Grant Wood, Parson Weems’ Fable, 1939, oil on canvas, Amon Carter Museum of American Art, Fort Worth, Texas
I was in a grocery store a few days ago and saw a display promoting cherries as the patriotic, holiday-appropriate fruit because of this story of George Washington and the cherry tree. Um, yeah, I think that’s reaching a little, there.
The Last Day of Pompeii, 1830-1833, oil on canvas, The Russian Museum, St-Petersburg, Russia.
An enormous composition (465.5 cm × 651 cm) painted in Italy was a great success both with the public and the critics. The topic is classical, but Briullov’s dramatic treatment and generous use of chiaroscuro render it farther advanced from the neoclassical style. In fact, The Last Day of Pompeii exemplifies many of the characteristics of Romanticism as it manifests itself in Russian art, including drama, realism tempered with idealism, increased interest in nature, and a zealous fondness for historical subjects.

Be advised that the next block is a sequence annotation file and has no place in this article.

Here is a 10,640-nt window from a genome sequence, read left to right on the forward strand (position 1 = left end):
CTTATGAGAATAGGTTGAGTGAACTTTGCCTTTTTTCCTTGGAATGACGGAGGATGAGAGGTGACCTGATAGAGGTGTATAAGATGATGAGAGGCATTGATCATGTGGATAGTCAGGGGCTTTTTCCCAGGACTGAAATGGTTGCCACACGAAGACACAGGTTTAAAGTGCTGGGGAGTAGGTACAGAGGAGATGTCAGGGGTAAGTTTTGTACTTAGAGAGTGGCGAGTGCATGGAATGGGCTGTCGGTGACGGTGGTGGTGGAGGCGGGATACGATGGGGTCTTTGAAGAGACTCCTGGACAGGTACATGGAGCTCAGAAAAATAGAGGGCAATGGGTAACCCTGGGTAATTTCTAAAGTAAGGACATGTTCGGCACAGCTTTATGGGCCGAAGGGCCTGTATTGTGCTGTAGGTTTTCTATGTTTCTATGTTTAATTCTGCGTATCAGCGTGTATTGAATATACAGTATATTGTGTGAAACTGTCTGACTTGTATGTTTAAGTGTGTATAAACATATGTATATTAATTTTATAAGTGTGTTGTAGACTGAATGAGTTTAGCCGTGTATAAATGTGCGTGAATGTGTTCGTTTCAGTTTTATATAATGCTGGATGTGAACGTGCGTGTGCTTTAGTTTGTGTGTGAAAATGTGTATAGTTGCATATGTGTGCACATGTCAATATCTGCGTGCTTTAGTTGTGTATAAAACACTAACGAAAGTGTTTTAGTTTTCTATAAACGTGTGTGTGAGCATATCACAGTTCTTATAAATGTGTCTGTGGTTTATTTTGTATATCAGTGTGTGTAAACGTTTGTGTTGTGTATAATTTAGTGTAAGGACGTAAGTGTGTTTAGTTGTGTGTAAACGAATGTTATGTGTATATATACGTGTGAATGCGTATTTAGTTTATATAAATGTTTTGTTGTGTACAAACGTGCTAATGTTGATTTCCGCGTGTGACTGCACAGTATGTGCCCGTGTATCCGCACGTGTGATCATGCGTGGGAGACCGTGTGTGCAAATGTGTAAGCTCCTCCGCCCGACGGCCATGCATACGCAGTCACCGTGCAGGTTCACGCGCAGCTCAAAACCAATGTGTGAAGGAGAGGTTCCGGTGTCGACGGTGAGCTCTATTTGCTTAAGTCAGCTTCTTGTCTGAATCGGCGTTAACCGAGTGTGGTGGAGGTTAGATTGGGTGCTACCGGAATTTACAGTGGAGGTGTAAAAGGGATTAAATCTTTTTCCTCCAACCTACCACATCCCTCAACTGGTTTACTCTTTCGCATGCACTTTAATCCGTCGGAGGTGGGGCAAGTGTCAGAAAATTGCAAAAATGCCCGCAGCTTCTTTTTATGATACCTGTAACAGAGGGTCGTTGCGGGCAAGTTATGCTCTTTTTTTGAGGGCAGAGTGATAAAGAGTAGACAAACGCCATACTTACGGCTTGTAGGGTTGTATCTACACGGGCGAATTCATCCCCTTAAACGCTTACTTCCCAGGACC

The Russian painter visited the site of Pompeii in 1828 and made numerous sketches. Depicting the eruption of Vesuvius in 79 AD, the completed canvas was exhibited in Rome to rapturous reviews of critics and thereafter transported to Paris to be displayed in the Louvre. The first Russian artwork to cause such an interest abroad, it gave birth to an anthologic poem by Alexander Pushkin. British author Walter Scott declared that it was not an ordinary painting but an epic in colours.
One hundred years ago this August, Vincenzo Peruggia walked out of the Louvre in broad daylight with the painting tucked under his smock. The museum didn’t notice until well into the next day, and he wasn’t caught until he outed himself.